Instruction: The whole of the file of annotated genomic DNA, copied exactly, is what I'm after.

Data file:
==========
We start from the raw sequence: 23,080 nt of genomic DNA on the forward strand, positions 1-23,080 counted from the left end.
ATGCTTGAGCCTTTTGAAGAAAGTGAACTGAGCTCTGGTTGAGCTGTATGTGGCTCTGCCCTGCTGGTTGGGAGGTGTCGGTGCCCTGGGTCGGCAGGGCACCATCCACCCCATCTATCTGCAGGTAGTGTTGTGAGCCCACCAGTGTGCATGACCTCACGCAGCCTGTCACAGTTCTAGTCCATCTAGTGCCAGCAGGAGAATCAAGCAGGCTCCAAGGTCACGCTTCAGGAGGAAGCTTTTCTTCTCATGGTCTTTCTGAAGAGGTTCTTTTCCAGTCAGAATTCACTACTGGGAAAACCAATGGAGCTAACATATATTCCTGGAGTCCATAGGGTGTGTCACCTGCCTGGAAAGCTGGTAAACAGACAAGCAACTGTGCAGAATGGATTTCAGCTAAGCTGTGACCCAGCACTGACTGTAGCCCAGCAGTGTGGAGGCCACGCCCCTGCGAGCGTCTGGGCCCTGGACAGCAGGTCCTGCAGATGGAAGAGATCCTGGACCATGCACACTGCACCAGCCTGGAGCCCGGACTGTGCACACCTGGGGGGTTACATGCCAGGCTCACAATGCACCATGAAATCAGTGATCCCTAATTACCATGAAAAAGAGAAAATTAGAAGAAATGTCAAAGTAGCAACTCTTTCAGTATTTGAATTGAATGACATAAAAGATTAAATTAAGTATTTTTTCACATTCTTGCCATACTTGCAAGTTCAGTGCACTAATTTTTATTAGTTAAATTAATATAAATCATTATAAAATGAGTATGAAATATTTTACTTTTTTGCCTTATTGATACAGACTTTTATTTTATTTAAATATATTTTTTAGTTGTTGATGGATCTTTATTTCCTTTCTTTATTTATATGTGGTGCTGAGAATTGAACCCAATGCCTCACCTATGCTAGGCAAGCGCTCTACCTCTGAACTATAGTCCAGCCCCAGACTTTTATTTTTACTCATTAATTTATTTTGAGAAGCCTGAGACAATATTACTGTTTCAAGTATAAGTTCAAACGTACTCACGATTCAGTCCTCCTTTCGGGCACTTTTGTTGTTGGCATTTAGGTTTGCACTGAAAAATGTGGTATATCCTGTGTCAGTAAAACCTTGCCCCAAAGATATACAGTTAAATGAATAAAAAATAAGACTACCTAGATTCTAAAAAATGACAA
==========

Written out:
We start from the raw sequence: 23,080 nt of genomic DNA on the forward strand, positions 1-23,080 counted from the left end.
ATGCTTGAGCCTTTTGAAGAAAGTGAACTGAGCTCTGGTTGAGCTGTATGTGGCTCTGCCCTGCTGGTTGGGAGGTGTCGGTGCCCTGGGTCGGCAGGGCACCATCCACCCCATCTATCTGCAGGTAGTGTTGTGAGCCCACCAGTGTGCATGACCTCACGCAGCCTGTCACAGTTCTAGTCCATCTAGTGCCAGCAGGAGAATCAAGCAGGCTCCAAGGTCACGCTTCAGGAGGAAGCTTTTCTTCTCATGGTCTTTCTGAAGAGGTTCTTTTCCAGTCAGAATTCACTACTGGGAAAACCAATGGAGCTAACATATATTCCTGGAGTCCATAGGGTGTGTCACCTGCCTGGAAAGCTGGTAAACAGACAAGCAACTGTGCAGAATGGATTTCAGCTAAGCTGTGACCCAGCACTGACTGTAGCCCAGCAGTGTGGAGGCCACGCCCCTGCGAGCGTCTGGGCCCTGGACAGCAGGTCCTGCAGATGGAAGAGATCCTGGACCATGCACACTGCACCAGCCTGGAGCCCGGACTGTGCACACCTGGGGGGTTACATGCCAGGCTCACAATGCACCATGAAATCAGTGATCCCTAATTACCATGAAAAAGAGAAAATTAGAAGAAATGTCAAAGTAGCAACTCTTTCAGTATTTGAATTGAATGACATAAAAGATTAAATTAAGTATTTTTTCACATTCTTGCCATACTTGCAAGTTCAGTGCACTAATTTTTATTAGTTAAATTAATATAAATCATTATAAAATGAGTATGAAATATTTTACTTTTTTGCCTTATTGATACAGACTTTTATTTTATTTAAATATATTTTTTAGTTGTTGATGGATCTTTATTTCCTTTCTTTATTTATATGTGGTGCTGAGAATTGAACCCAATGCCTCACCTATGCTAGGCAAGCGCTCTACCTCTGAACTATAGTCCAGCCCCAGACTTTTATTTTTACTCATTAATTTATTTTGAGAAGCCTGAGACAATATTACTGTTTCAAGTATAAGTTCAAACGTACTCACGATTCAGTCCTCCTTTCGGGCACTTTTGTTGTTGGCATTTAGGTTTGCACTGAAAAATGTGGTATATCCTGTGTCAGTAAAACCTTGCCCCAAAGATATACAGTTAAATGAATAAAAAATAAGACTACCTAGATTCTAAAAAATGACAA